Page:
On a recent BA flight connecting to London, I checked out the new Cathay Pacific First and Business Class Lounge in Paris Charles de Gaulle airport's Terminal 2, between the 2A and 2C sections of the terminal.
With the Qantas-Air France codeshare deal coming to an end before the Qantas-Emirates deal begins in April, Cathay Pacific's flights are likely to become a firm favourite of business travellers since only two out of the three Emirates onward daily flights from Dubai to Paris use only angled lie-flat seats in business class, rather than the fully flat seats Cathay uses on both legs of its flights to France via Hong Kong. (If you want the A380 seats, you're looking for EK73/74.)
Location & Impressions
The Cathay Pacific First and Business Class Lounge (direction signs call it "Salon Cathay Pacific") sits in the connecting hallway between T2A and T2C in Paris, meaning it's accessible if you're flying from either the A or C terminals.
(That includes most oneworld flights, with the exception of Finnair, which uses T2D -- which is not connected to T2C.)
It's on the other side of the T2A from the other oneworld alliance lounge, the American Airlines Admirals Club. Signage could be better, but just keep walking over the bridge, down past the gates, past the red piano on your left, into the next shopping corridor and you'll find it.
Note that the lounge is just past an outlet of Ladurée, the famous French bakery renowned for its macarons. I highly recommend stopping in to take a couple of the salted caramel variety on your flight.
The lounge sits on top of the general terminal area, accessible via a lift. A very friendly and welcoming staffer offered a brief tour of the lounge.
To the right as you walk in is the dining area with the signature Cathay noodle bar. Place your order on arrival and take the buzzing red "noodles ready" gizmo with you to wherever you're sitting.
On the left is the small business centre with its mix of Macs and PCs.
Ahead and to the left is a section of grey chairs with French-style power points between them, while at the far end by the windows you'll find both Cathay's wonderful Solus chairs and some more traditional loungers.
The lounge is brand-new, so everything's chic, sparkling and modern -- a really pleasant space to spend some time.
Business and first class passengers on oneworld flights can use the lounge, as can Qantas Gold/Platinum or oneworld Sapphire/Emerald cardholders travelling on oneworld flights from T2A and T2C.
That's American Airlines, British Airways, Cathay Pacific and Royal Jordanian, if you were wondering.
The BA Paris staffer who checked me in didn't tell me about the Cathay lounge, directing me instead to the American Airlines Admirals Club, which is much less pleasant.
The real feature in the lounge is the Cathay Pacific signature noodle bar, offering three types of cooked-to-order noodles. I keep trying to decide whether I prefer the dan dan mian or the wonton noodle soup -- both are superb.
Also on offer are a set of "things in sauces with carbs on the side". A Chinese-influenced prawn dish, stirfried vegetables, and two French meat dishes (chicken and beef) were offered with rice or sautéed potatoes.
Down the other end of the counter, a nice French touch are the macarons -- though they don't hold a patch on the Ladurée salted caramel ones downstairs.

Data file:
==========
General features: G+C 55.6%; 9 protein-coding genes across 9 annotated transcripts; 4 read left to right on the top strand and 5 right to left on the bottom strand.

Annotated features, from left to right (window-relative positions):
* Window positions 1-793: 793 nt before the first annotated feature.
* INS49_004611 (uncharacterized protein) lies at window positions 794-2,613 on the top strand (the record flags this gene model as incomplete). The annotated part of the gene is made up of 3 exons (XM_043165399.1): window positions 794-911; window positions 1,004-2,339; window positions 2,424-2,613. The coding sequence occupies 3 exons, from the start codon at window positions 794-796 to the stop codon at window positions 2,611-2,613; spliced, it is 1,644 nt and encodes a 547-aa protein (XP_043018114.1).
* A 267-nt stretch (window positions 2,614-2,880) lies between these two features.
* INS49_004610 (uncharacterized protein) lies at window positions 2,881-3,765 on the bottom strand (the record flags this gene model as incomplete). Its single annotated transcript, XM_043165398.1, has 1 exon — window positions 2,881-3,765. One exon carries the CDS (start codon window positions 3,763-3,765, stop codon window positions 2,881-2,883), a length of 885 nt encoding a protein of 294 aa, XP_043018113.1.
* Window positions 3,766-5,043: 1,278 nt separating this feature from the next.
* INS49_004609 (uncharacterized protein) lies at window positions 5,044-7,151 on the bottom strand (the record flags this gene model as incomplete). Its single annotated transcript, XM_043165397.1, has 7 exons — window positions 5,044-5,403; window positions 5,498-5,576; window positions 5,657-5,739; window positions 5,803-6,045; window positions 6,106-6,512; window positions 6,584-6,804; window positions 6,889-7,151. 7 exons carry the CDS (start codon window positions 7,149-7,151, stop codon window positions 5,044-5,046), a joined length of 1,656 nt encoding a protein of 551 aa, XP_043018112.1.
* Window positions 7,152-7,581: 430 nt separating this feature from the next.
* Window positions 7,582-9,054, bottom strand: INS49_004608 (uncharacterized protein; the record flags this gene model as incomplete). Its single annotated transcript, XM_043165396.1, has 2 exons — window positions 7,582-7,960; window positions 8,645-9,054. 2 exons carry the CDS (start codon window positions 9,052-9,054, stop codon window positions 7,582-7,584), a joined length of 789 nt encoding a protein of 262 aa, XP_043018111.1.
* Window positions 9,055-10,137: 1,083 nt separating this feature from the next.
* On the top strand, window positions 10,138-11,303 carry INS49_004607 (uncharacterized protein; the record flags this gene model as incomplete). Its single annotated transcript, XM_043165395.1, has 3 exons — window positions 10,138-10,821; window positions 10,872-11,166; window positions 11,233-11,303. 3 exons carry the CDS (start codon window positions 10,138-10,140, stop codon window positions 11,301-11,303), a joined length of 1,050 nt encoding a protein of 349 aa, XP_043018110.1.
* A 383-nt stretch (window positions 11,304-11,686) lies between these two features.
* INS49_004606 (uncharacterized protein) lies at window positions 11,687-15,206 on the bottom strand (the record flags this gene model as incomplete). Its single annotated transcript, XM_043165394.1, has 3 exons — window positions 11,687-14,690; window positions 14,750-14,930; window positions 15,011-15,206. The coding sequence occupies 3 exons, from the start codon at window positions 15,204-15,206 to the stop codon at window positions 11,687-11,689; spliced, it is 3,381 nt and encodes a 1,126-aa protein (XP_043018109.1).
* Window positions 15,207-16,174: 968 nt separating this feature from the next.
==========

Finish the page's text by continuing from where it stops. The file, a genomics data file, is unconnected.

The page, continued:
The lounge's wine is also fantastic, with the very moreish Charles Heidsieck champagne, two French whites, two French reds and an NZ Marlborough Pinot.
A decent selection of top-shelf liquor and mixers (or "soft drinks" if you must) are also available. If you're looking for something soft, try the Schweppes Agrum', which is a very French four-citrus fizzy drink.
Cathay is to be congratulated for putting together business lounges that really let you get some work done.
If you need to borrow a computer or prefer a private desk, there's a small business centre with both Macs and PCs, and plenty of space to plug in your stuff.
Another great option are the pairs of square grey chairs, which each come with a pair of power points between them and are ideal for laptop-on-knees, glass-next-to-you working.
But my favourite spot is always by a window, and here Cathay offers both its Solus chair -- created by the airline for solo travellers, with a privacy screen, a small table and power point underneath -- and a row of low loungers by the window (which also passed the laptop-on-knees test, but which are trickier if you need a power point.
The lounge's wifi runs at a decent if not lightning-fast speed: 4.4 Mbps down, 0.4 Mbps up, and a ping time of 39 ms.
There's no quiet area or relaxation zone as such, but I for one can't beat sitting in the low loungers by the windows and watching the slow-moving fishbowl of one of the world's busiest airports going by -- especially with a glass of decent champagne in hand.
Business class travellers -- and Gold-level frequent flyers -- will be pleased with this top-notch lounge, and especially with its numerous options to get some work done.
However, as is often the case with a combined business/first offering, first class passengers and Platinum frequent flyers could well feel shortchanged. The only noticeable difference between the business class lounge at, say, Heathrow and this lounge is the rather good Charles Heidsieck champagne.
Keep your expectations to "brilliant business class lounge" and you won't be disappointed.